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Vegetation Sampling in the Black Mountains

Fisheries, Wildlife, and Conservation Biology and Natural Resource Policy and Administration double major Olivia Merritt led a study on Hermit Thrush in the Black Mountains of North Carolina. The experience improved her range of skills as a field biologist.

It was raining.  No, more specifically, pouring.  My friend Nicole and I were 200 meters downhill from a trail in the Black Mountains of North Carolina, and we pushed on.

This past summer I spent five weeks in the Black Mountains working on a bird study that I have been a part of for three field seasons.  I study the Hermit Thrush (Catharus guttatus), a species of thrush that breeds in the North Carolina mountains in the summer and winters in the Piedmont and coast during the winter.  Starting approximately 40 years ago, the Hermit Thrush expanded its range southward, going down into the North Carolina mountains.  The great mystery is why this species was able to expand its range, and what are its territory sizes and nesting behavior in its newly acquired area

I have worked with a small team of high schoolers, college students, and employees from the North Carolina Museum of Natural Sciences for the past two years catching and color-banding 25 Hermit Thrushes on one part of a trail in the Black Mountains. An aluminum band with a unique serial number, and plastic colored bands on the Hermit Trush’s leg allow us to identify the bird without catching it again (pictured). I also was a part of attaching small radio transmitters to 12 individual thrushes and tracking them throughout the forest.  With these two things, we were able to create a map of the territories of each Hermit Thrush tracked and the locations we caught each individual.

What this study was missing was habitat information.  The Hermit Thrushes moved southward 40 years ago. There are speculations that hurricane damage may have created more optimal habitat for them.  The only way to determine if this is the case, and if not, what else it could be, was to collect data on different vegetation plots.  My team and I put a grid on the trail on Google Earth and chose vegetation plot locations based on Hermit Thrush sightings.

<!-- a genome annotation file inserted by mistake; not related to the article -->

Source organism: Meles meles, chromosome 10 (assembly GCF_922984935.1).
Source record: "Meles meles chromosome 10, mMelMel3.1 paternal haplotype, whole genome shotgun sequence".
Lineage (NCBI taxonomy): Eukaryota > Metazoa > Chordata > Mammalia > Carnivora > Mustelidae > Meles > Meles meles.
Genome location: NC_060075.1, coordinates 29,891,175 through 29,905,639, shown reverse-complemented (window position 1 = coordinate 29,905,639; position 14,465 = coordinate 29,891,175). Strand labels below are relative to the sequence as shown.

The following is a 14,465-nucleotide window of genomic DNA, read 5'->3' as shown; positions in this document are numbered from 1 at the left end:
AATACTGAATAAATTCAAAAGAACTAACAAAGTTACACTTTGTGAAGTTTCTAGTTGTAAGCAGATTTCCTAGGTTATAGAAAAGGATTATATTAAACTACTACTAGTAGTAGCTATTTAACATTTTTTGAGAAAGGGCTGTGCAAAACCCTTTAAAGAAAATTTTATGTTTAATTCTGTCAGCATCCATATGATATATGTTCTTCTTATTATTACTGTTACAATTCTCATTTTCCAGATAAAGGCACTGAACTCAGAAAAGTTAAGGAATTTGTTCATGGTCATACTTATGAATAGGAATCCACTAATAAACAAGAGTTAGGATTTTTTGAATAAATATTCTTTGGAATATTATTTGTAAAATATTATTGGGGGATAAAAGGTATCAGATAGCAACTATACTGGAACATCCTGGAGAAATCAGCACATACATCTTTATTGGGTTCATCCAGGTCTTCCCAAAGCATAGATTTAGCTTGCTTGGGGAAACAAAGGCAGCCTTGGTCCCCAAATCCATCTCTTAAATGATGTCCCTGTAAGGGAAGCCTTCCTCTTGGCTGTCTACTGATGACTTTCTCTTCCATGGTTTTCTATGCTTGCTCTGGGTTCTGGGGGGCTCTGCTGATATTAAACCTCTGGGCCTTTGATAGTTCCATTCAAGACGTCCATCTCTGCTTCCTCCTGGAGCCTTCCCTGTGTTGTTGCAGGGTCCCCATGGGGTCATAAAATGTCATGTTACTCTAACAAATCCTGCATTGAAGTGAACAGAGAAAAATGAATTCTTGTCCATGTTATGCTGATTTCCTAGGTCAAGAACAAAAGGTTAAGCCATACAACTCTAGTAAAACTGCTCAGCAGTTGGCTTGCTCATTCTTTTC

This brings me to the rain.  It was a very wet summer in the mountains; a record for the 21st century.  Nicole and I went out into the forest anyway, determined to measure an 11.3-radius circle plot and perform different measurements such as canopy cover, ground cover, diameter sizes of trees (DBHs, anyone?), and number of saplings.  It took us 2.5 hours to do one plot, where, on a dry day, it could take anywhere between 35 minutes to 1 hour.  We were some team though, with one person measuring trees and slope of the landscape while the other stood underneath a dripping tarp and scratched the numbers into the soaked paper.

This rainy episode in the mountains taught me a number of things that, as a field biologist, I will remember for the future.  One: resilience is important in any study.  We could have given up that crazy day in the rain, but we persevered and finished the plot.  This could apply to any field work or schoolwork endeavor. Keep chipping away with quality effort, and you will succeed.  Two: know when to give up.  After the third straight day of rain and a forecast that called for rain for the next five days, we decided to take a break from data collection.  I went home, and luckily missed the mudslides and high flash floods that overtook the valley I was staying in.  Be smart, and use common sense to understand when it’s time to stop for the time being.  And lastly: have fun.  Did it feel slightly miserable to be soaking wet and trying to collect data? Yes.  But that didn’t stop me and Nicole from joking around and encouraging each other, laughing when one of us slid in the mud or struggled to measure a tree.  Do science, and do it well, but don’t be afraid to enjoy it.

 

To read about the Olivia’s experience at the AFO-WOS Ornithological Conference, view her post “The AFO-WOS Ornithological Conference – Chattanooga, TN.”